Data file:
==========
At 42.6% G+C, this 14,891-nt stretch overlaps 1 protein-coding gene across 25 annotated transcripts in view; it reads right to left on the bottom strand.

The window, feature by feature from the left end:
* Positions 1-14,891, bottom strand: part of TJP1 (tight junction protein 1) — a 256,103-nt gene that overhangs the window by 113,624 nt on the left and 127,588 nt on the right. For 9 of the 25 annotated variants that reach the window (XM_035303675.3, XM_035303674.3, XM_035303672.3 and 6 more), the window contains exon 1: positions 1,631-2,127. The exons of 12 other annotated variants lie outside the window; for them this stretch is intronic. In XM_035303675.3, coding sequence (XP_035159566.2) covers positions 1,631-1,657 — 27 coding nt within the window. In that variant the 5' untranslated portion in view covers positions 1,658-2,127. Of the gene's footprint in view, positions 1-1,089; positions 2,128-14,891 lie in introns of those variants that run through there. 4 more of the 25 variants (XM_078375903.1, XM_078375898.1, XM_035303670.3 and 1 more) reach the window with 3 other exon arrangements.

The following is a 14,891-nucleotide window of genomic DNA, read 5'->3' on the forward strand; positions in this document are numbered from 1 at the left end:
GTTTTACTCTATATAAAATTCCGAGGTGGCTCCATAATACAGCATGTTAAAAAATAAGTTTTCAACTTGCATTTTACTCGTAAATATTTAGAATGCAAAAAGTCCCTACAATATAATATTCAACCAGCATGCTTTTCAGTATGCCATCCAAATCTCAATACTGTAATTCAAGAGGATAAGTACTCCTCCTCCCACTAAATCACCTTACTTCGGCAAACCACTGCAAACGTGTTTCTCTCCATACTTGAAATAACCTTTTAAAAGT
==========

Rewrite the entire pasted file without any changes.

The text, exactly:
At 42.6% G+C, this 14,891-nt stretch overlaps 1 protein-coding gene across 25 annotated transcripts in view; it reads right to left on the bottom strand.

The window, feature by feature from the left end:
* Positions 1-14,891, bottom strand: part of TJP1 (tight junction protein 1) — a 256,103-nt gene that overhangs the window by 113,624 nt on the left and 127,588 nt on the right. For 9 of the 25 annotated variants that reach the window (XM_035303675.3, XM_035303674.3, XM_035303672.3 and 6 more), the window contains exon 1: positions 1,631-2,127. The exons of 12 other annotated variants lie outside the window; for them this stretch is intronic. In XM_035303675.3, coding sequence (XP_035159566.2) covers positions 1,631-1,657 — 27 coding nt within the window. In that variant the 5' untranslated portion in view covers positions 1,658-2,127. Of the gene's footprint in view, positions 1-1,089; positions 2,128-14,891 lie in introns of those variants that run through there. 4 more of the 25 variants (XM_078375903.1, XM_078375898.1, XM_035303670.3 and 1 more) reach the window with 3 other exon arrangements.

The following is a 14,891-nucleotide window of genomic DNA, read 5'->3' on the forward strand; positions in this document are numbered from 1 at the left end:
GTTTTACTCTATATAAAATTCCGAGGTGGCTCCATAATACAGCATGTTAAAAAATAAGTTTTCAACTTGCATTTTACTCGTAAATATTTAGAATGCAAAAAGTCCCTACAATATAATATTCAACCAGCATGCTTTTCAGTATGCCATCCAAATCTCAATACTGTAATTCAAGAGGATAAGTACTCCTCCTCCCACTAAATCACCTTACTTCGGCAAACCACTGCAAACGTGTTTCTCTCCATACTTGAAATAACCTTTTAAAAGT